One of the roles of the State Records Office is to supply advice to both State and Local Government agencies in matters relating to the maintenance, preservation and conservation of State records. The objective is to ensure that State records, and more importantly State archives, are stored and maintained under conditions that will promote their longevity.
Material within the State Records Office collection is managed according to an inhouse Preservation Policy, which provides a set of general guidelines for the management of State archives. An ongoing conservation program, provided through the expertise of the State Library of WA's Preservation Services Branch, ensures timely and appropriate treatment of all material within the collection.
Preservation considerations should be extended not only to State archives, but to any State record that is to be maintained for an extended period of time. Thus, it is the responsibility of agencies to make certain that temporary records are also adequately stored so as to ensure that they will remain viable, functional records for the duration of their allotted retention period.
The State Records Office can provide advice on a range of preservation issues such as choosing archival formats, copying programs and appropriate storage facilities and materials, by drawing on the expertise of State Records Office preservation staff and the State Library of WA's Preservation Services Branch. For more information on the State Records Office's preservation activities contact the SRO on (08) 9427 3600 or via email at firstname.lastname@example.org.
Storage of State Archives
Not all State archives, however, are held within the State Records Office collection. Some are in the custody of their creating agencies, where they are in active or semi-active use prior to their transfer to the SRO, while others are in approved repositories.
Section 32 of the State Records Act 2000 provides for the transfer of State archives to the State Archives Collection. The State Archivist and Executive Director State Records must give State organizations written notice if unable to accept the transfer of archives to the State Archives Collection and directions regarding the keeping of those archives until transfer can take place. The Directions for Keeping State Archives awaiting transfer to the State Archives Collection will assist State organizations to make the best arrangements possible, within their resources, for the safe storage of State archives.
The Directions provide clarity on best practice so as to minimise harm to State archives until such time as they can be transferred to a central archival repository.
The State Records Office appreciates that State organizations are not archival institutions and cannot be expected to provide the same level of expert care, conditions and access to archives as the State’s archive. Nevertheless, these records represent the State’s civic and community memory, and have been identified as being worthy of retention.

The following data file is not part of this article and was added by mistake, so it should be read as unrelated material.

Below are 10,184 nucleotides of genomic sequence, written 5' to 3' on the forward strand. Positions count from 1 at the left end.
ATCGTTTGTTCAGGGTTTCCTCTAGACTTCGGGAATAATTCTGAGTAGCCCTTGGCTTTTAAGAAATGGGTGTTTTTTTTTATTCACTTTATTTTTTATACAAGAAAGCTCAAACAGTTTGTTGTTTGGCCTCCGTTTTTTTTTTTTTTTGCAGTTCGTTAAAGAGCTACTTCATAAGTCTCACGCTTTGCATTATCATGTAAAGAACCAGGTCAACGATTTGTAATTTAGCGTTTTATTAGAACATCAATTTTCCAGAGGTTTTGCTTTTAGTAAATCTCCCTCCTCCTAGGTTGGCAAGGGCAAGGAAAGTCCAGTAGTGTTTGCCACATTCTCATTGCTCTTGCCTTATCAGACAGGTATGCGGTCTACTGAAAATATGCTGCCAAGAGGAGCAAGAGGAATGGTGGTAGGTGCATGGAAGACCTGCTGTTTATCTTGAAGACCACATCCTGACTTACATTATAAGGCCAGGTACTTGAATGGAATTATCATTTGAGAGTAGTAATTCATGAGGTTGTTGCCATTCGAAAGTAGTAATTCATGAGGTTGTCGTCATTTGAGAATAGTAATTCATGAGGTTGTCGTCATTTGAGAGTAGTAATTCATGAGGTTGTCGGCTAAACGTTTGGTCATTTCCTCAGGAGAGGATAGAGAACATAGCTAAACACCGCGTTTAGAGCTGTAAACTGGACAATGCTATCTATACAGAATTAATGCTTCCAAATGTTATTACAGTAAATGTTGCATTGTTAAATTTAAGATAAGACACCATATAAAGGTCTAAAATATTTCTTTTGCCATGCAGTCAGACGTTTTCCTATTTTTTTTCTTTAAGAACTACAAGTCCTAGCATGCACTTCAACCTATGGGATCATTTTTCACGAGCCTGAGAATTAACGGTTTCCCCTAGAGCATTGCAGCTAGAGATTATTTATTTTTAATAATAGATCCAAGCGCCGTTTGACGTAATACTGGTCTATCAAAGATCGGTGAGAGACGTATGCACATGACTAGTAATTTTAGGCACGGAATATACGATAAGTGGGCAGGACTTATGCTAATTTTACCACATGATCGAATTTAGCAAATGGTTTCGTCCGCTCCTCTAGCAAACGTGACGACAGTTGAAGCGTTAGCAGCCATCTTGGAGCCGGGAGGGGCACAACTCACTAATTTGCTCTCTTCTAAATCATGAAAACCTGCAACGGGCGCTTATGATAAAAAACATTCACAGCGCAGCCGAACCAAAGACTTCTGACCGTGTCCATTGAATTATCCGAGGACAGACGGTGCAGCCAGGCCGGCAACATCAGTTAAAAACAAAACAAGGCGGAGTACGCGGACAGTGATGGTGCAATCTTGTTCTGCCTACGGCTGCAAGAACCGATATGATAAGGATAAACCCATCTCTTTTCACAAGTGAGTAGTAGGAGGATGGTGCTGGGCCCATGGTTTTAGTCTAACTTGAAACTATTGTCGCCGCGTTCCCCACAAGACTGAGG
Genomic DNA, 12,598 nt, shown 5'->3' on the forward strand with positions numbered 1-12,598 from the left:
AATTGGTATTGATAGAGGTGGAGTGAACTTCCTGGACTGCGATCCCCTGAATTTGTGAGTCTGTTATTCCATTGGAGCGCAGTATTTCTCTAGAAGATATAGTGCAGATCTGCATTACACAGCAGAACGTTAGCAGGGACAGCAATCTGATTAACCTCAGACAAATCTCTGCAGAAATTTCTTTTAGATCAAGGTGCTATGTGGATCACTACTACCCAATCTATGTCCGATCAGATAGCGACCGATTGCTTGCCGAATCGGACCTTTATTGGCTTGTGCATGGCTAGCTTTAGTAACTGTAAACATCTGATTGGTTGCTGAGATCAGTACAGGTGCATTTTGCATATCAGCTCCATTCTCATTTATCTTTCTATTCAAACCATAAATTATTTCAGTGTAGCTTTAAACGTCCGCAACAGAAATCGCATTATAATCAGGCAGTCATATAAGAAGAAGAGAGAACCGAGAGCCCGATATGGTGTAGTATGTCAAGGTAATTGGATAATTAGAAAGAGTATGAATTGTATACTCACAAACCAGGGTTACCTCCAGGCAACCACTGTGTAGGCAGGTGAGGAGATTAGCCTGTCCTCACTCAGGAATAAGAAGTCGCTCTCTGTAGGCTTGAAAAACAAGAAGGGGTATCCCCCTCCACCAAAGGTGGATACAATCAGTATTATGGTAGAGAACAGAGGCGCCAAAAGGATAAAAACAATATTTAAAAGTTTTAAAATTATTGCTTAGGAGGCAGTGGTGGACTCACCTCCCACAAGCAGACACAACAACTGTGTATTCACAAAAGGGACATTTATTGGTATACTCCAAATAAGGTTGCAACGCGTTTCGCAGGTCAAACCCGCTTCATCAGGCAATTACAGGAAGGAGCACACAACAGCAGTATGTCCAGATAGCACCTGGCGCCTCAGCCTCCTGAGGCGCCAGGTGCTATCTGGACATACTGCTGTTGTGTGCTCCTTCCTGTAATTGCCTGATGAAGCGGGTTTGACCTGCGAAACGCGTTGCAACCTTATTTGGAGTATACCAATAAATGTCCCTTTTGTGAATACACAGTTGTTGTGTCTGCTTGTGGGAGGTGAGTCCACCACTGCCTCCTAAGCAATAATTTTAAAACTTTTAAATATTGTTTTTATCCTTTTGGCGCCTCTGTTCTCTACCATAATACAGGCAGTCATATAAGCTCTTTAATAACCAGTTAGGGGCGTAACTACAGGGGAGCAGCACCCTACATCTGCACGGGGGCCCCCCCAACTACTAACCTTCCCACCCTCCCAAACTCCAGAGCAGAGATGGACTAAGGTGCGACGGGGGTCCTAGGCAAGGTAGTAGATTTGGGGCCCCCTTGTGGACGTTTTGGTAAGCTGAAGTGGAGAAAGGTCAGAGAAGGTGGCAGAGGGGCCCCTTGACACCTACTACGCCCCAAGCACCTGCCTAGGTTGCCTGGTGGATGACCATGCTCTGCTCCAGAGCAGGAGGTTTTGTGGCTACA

The State Records Commission Standard 8 - Managing Digital Information provides directions for the safe keeping of State archives in digital form.
For agencies that have requested, or seek to request, retention of State archives beyond twenty five years via Recordkeeping Plan processes, State Records Commission Standard 7 - State Archives retained by Government Organizations provides minimum compliance criteria.
Microfilming remains one of the most accurate, reliable and enduring forms of records reproduction available. As such microfilming is a viable alternative to paper as a long term storage medium for temporary value records, and in some cases can also be considered as an alternative to the original format for archival value records.
The State Records Office provides guidelines on the standards required for the microfilming of both temporary and permanent value records, and can also advise on the implications of the Evidence Act with regard to microfilming. In some instances the State Records Office may also be able to assist by providing access to an archival standard microfilming service for records designated as State archives.
Further information on the microfilming of temporary and permanent value records can be found on our Microfilming Information page.
A major factor in determining the prospective longevity of State records is the quality of the paper used in the creation of the records. It is necessary to ensure that the quality of the paper used will be adequate to meet the expected lifespan of a record and that where archival value records are concerned, archival or permanent quality paper is used wherever possible.
The State Records Office can advise on the best quality paper for records management systems as well as provide information on where to purchase archival or permanent value paper.
For more information can be found on our Paper Selection Guidelines page.
A wide range of resources covering various aspects of preservation and conservation are available through the Internet. The following websites are recommended for those seeking background information on preservation topics:
These sites provide a selection of guides and information sheets on a wide range of preservation issues relevant to the care and maintenance of documentary collections.
Disaster Recovery Advice
From time to time, when storms and other water based disaster events occur, the SRO is approached by agencies and clients for advice on how to deal with damp and damaged records. While the SRO cannot provide detailed advice or assistance, some simple advice can be found in this handout, which includes links to websites for further information on disaster recovery.
Last updated 22 June 2016